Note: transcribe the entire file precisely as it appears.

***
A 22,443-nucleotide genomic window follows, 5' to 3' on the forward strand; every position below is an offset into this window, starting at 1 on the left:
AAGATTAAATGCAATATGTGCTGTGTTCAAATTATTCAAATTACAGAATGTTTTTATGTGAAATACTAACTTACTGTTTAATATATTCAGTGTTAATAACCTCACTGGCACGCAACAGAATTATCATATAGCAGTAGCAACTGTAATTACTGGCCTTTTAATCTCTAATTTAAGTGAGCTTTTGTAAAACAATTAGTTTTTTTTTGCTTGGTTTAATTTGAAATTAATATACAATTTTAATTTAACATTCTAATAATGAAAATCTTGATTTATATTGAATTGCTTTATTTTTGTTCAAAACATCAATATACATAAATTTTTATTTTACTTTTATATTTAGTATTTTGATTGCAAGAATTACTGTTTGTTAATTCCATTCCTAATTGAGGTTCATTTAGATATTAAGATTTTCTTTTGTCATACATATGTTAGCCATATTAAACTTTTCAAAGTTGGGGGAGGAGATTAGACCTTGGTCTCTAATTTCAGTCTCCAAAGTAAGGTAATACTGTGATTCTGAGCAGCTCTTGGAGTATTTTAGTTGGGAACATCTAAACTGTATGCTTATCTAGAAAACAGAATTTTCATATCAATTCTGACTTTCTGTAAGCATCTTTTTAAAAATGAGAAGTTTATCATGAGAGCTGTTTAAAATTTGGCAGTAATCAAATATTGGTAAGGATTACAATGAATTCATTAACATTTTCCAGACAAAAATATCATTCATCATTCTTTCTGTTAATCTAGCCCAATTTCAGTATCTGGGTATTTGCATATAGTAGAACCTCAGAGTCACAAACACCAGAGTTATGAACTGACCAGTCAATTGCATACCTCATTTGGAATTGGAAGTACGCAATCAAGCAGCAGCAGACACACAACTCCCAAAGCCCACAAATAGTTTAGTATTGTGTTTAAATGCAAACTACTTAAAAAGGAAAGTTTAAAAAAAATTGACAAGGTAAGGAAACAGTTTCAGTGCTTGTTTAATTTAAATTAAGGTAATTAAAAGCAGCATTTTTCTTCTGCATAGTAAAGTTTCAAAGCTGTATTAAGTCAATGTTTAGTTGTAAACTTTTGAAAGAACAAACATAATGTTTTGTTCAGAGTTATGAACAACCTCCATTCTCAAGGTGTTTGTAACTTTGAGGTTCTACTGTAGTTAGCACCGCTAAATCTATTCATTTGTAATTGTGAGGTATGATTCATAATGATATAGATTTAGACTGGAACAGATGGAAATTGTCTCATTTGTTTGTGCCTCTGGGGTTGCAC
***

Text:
A 22,443-nucleotide genomic window follows, 5' to 3' on the forward strand; every position below is an offset into this window, starting at 1 on the left:
AAGATTAAATGCAATATGTGCTGTGTTCAAATTATTCAAATTACAGAATGTTTTTATGTGAAATACTAACTTACTGTTTAATATATTCAGTGTTAATAACCTCACTGGCACGCAACAGAATTATCATATAGCAGTAGCAACTGTAATTACTGGCCTTTTAATCTCTAATTTAAGTGAGCTTTTGTAAAACAATTAGTTTTTTTTTGCTTGGTTTAATTTGAAATTAATATACAATTTTAATTTAACATTCTAATAATGAAAATCTTGATTTATATTGAATTGCTTTATTTTTGTTCAAAACATCAATATACATAAATTTTTATTTTACTTTTATATTTAGTATTTTGATTGCAAGAATTACTGTTTGTTAATTCCATTCCTAATTGAGGTTCATTTAGATATTAAGATTTTCTTTTGTCATACATATGTTAGCCATATTAAACTTTTCAAAGTTGGGGGAGGAGATTAGACCTTGGTCTCTAATTTCAGTCTCCAAAGTAAGGTAATACTGTGATTCTGAGCAGCTCTTGGAGTATTTTAGTTGGGAACATCTAAACTGTATGCTTATCTAGAAAACAGAATTTTCATATCAATTCTGACTTTCTGTAAGCATCTTTTTAAAAATGAGAAGTTTATCATGAGAGCTGTTTAAAATTTGGCAGTAATCAAATATTGGTAAGGATTACAATGAATTCATTAACATTTTCCAGACAAAAATATCATTCATCATTCTTTCTGTTAATCTAGCCCAATTTCAGTATCTGGGTATTTGCATATAGTAGAACCTCAGAGTCACAAACACCAGAGTTATGAACTGACCAGTCAATTGCATACCTCATTTGGAATTGGAAGTACGCAATCAAGCAGCAGCAGACACACAACTCCCAAAGCCCACAAATAGTTTAGTATTGTGTTTAAATGCAAACTACTTAAAAAGGAAAGTTTAAAAAAAATTGACAAGGTAAGGAAACAGTTTCAGTGCTTGTTTAATTTAAATTAAGGTAATTAAAAGCAGCATTTTTCTTCTGCATAGTAAAGTTTCAAAGCTGTATTAAGTCAATGTTTAGTTGTAAACTTTTGAAAGAACAAACATAATGTTTTGTTCAGAGTTATGAACAACCTCCATTCTCAAGGTGTTTGTAACTTTGAGGTTCTACTGTAGTTAGCACCGCTAAATCTATTCATTTGTAATTGTGAGGTATGATTCATAATGATATAGATTTAGACTGGAACAGATGGAAATTGTCTCATTTGTTTGTGCCTCTGGGGTTGCAC